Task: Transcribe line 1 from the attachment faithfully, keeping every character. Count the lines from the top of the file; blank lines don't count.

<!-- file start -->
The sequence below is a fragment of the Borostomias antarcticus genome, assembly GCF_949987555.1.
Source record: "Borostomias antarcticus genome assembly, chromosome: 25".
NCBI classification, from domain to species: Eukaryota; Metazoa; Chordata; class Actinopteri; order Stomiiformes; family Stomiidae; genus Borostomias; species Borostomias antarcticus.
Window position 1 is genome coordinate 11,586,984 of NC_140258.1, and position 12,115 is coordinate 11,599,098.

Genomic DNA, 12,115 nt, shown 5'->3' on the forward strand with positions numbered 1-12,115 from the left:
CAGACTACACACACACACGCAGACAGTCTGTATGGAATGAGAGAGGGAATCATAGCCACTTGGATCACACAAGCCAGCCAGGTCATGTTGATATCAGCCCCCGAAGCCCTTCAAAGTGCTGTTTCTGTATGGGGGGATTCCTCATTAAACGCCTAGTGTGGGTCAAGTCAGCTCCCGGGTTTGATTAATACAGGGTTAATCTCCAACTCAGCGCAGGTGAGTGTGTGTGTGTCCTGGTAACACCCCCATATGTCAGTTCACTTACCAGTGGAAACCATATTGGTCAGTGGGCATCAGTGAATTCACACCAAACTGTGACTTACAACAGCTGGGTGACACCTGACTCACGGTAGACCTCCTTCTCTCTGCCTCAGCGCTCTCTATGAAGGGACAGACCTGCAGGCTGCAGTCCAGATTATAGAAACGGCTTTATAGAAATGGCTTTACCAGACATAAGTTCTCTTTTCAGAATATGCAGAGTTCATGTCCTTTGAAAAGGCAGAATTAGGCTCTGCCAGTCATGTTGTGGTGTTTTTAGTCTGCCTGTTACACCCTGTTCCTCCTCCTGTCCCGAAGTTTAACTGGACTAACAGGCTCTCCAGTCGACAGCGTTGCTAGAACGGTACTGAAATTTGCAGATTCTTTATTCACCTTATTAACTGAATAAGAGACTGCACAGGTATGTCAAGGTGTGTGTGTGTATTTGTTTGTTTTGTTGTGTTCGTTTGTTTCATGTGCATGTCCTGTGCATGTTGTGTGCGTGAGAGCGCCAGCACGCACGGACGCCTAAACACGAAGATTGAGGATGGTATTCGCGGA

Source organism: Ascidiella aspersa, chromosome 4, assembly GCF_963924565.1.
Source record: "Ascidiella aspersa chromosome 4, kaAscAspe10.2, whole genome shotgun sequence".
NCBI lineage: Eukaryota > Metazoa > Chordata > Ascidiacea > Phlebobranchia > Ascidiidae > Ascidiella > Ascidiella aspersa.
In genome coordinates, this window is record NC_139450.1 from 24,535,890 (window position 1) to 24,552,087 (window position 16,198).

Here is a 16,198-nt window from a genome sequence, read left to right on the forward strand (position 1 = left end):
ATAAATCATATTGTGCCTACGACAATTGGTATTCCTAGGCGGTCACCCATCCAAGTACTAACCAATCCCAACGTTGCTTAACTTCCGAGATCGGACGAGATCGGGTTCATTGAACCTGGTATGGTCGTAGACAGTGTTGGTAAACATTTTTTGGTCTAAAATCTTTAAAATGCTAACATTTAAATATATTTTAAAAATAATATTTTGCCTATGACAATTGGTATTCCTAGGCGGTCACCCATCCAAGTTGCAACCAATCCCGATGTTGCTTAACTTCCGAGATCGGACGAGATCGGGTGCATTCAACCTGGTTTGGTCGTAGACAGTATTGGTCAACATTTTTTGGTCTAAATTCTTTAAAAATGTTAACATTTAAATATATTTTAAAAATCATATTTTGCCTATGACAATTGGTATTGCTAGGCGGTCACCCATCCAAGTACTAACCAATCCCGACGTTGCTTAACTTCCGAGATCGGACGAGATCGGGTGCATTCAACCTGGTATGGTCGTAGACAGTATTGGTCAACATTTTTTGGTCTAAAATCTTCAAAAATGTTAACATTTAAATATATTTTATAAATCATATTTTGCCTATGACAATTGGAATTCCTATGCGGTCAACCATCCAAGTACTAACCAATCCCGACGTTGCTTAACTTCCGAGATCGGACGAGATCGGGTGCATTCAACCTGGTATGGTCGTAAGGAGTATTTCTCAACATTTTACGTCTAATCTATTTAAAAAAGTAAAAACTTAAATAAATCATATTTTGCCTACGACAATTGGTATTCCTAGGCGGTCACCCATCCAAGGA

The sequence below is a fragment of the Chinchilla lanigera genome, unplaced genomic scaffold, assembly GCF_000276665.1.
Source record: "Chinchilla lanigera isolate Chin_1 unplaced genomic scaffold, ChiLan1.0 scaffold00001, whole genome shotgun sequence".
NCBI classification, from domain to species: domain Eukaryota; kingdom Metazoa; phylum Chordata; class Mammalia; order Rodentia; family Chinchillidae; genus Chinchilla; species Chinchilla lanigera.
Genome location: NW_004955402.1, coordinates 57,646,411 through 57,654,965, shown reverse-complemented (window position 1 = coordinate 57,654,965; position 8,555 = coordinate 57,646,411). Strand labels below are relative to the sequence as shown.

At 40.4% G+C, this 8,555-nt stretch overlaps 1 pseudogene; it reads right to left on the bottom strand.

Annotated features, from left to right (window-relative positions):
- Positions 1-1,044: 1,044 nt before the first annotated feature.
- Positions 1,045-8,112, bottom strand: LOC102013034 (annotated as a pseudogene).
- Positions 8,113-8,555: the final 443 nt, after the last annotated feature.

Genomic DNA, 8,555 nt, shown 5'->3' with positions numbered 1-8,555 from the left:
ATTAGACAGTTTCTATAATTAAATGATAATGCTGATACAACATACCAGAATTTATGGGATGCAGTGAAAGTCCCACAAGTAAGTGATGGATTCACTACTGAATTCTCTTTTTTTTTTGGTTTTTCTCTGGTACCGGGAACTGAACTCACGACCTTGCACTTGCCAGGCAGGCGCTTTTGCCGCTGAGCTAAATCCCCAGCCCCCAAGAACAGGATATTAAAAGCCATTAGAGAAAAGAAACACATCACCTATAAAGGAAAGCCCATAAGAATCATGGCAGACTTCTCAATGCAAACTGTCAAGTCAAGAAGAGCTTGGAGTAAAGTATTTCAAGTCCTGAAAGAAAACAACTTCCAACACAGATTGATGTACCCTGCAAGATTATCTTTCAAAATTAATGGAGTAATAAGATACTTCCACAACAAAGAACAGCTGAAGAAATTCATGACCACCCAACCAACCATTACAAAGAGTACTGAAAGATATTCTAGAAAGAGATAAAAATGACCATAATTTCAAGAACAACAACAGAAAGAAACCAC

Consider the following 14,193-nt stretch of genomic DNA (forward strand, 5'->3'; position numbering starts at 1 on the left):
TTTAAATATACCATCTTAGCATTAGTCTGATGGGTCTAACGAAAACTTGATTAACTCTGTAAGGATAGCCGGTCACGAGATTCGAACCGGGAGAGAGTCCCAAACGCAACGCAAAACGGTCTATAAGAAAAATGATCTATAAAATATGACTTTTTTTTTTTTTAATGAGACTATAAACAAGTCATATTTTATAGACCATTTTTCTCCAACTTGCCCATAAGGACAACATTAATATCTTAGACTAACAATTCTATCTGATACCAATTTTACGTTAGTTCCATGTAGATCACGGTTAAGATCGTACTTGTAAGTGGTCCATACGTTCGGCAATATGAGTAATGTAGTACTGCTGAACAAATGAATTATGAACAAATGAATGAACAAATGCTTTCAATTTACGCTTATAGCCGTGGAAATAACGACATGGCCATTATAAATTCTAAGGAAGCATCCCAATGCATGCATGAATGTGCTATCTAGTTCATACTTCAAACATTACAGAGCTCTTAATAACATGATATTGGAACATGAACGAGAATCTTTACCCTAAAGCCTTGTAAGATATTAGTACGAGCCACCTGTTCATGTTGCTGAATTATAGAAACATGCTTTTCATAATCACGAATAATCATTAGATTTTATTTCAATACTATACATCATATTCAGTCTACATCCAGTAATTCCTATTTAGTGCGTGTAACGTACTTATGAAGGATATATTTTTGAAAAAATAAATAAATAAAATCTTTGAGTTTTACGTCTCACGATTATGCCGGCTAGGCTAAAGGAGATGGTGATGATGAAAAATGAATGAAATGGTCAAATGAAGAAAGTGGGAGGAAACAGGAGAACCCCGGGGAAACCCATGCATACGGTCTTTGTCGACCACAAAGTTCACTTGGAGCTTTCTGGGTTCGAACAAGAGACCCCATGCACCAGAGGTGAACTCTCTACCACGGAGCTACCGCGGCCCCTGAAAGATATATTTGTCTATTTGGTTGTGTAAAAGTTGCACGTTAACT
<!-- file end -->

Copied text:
The sequence below is a fragment of the Borostomias antarcticus genome, assembly GCF_949987555.1.